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Symantec Facing Overlaps With Altiris And Rivals

Analysis: Symantec's $830 million purchase of IT management software maker Altiris is yet another message to rival Microsoft that it intends to be more than just a top security software maker.

Symantec  is positioning for a bigger piece of the software market for managing, patching and configuring laptops, desktops, servers and storage devices. Microsoft , IBM , HP , CA  and BMC  have been offering similar management software for years.

That Symantec would pay a 22 percent premium for the company also reflects the market realities facing traditional security providers. They have to contend with more IT vendors offering an expanding menu of security management features.

"This component added to our portfolio makes us infinitely more competitive with Microsoft or other companies who have slightly similar but different approach to delivering this capability, " Symantec CEO John Thompson said on a conference call Monday.

Thompson said the assets will align with previous Symantec acquisitions in the PC and server management space, including PowerQuest and ON Technology.

Putting the Pieces Together

"This is a clear message to Microsoft that Symantec is in it," said Ronni Colville, who covers IT management software for Gartner. "But it's not a battle that's easily won, if at all." Colville said Symantec will face some challenges in integrating Altiris' assets. "There's good overlap and bad overlap, and they'll have to figure that out."

For example, she expects overlap between Altiris' Deployment software product and assets from PowerQuest, which include imaging and deployment, system migration, and management updates.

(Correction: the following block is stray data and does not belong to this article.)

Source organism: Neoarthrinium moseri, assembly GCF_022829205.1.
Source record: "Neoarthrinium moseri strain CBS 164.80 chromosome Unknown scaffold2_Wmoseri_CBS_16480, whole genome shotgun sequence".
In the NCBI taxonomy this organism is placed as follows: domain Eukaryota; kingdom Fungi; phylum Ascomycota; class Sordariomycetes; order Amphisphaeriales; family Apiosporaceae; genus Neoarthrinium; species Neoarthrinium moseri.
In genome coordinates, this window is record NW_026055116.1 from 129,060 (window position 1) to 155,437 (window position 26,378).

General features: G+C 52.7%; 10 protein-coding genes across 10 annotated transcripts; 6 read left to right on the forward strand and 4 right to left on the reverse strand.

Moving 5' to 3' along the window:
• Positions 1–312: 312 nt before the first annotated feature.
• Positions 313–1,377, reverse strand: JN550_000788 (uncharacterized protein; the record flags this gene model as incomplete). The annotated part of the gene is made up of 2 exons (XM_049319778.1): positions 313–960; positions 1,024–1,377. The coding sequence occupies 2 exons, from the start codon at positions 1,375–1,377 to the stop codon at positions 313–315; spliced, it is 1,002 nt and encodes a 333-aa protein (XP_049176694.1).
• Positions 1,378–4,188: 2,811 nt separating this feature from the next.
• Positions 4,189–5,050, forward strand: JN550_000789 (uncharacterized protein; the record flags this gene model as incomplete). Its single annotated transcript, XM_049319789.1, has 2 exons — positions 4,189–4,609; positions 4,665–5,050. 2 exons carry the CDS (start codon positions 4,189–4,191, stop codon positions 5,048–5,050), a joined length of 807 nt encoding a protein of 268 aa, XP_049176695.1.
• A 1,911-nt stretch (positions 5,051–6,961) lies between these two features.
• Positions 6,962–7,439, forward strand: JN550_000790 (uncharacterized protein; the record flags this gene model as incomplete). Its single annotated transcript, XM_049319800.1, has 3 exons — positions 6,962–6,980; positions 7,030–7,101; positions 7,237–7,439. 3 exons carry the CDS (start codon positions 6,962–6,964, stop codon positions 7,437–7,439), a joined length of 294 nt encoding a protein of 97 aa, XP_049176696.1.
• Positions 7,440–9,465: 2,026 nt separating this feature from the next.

Moreover, Colville wonders how Symantec will combine the security management and compliance software it gets from Altiris' own Pedestal purchase with Symantec's Bindview and Enterprise Security Manager assets. Plus, it will encounter some elbow-rubbing between Altiris' deployment software and products Symantec acquired in its Veritas and Relicore purchases.

IDC analyst Fred Broussard called the deal a smart move and a complementary product fit for both companies. For one, it keeps them steps ahead of EMC , which is seen as a possible suitor for a similar IT management software company to complement its Smarts and nLayers purchases.

Broussard also questions how Symantec will rationalize the Altiris assets. "Moving forward, I wonder how much Symantec is going to focus significant R&D and channel money to the ATRS division, given that [Symantec] had acquired ON Technology years ago, and never really did much with it."

Competition Takes Aim...

Sam Curry, vice president of security management at CA, said Symantec has tried moving into IT management before, with limited success.

"Bindview, Accent, ON Technology, Veritas, which had Jareva...what were you hoping to accomplish with this that you didn't accomplish the last 3 or 4 times," Curry questioned.

"This is not a validation of the management approach because we've proved that. "We're out there with a full portfolio and it works. My question to them would be: why so little, so late and why this move?"

During yesterday's conference call to discuss the purchase, Symantec's Thompson said the goal is to rationalize the Altiris assets and tuck them into its existing product portfolios and ultimately Hamlet, the company's widely-anticipated next enterprise security software platform expected later this year.

He also reflected what Symantec, CA and all the vendors adding these capabilities recognize: "You cannot expect a device to be secure if you don't have a sense of what software is running on it, what the configuration of the hardware is, and how you would therefore remediate that device based upon known or unknown exposures in the marketplace."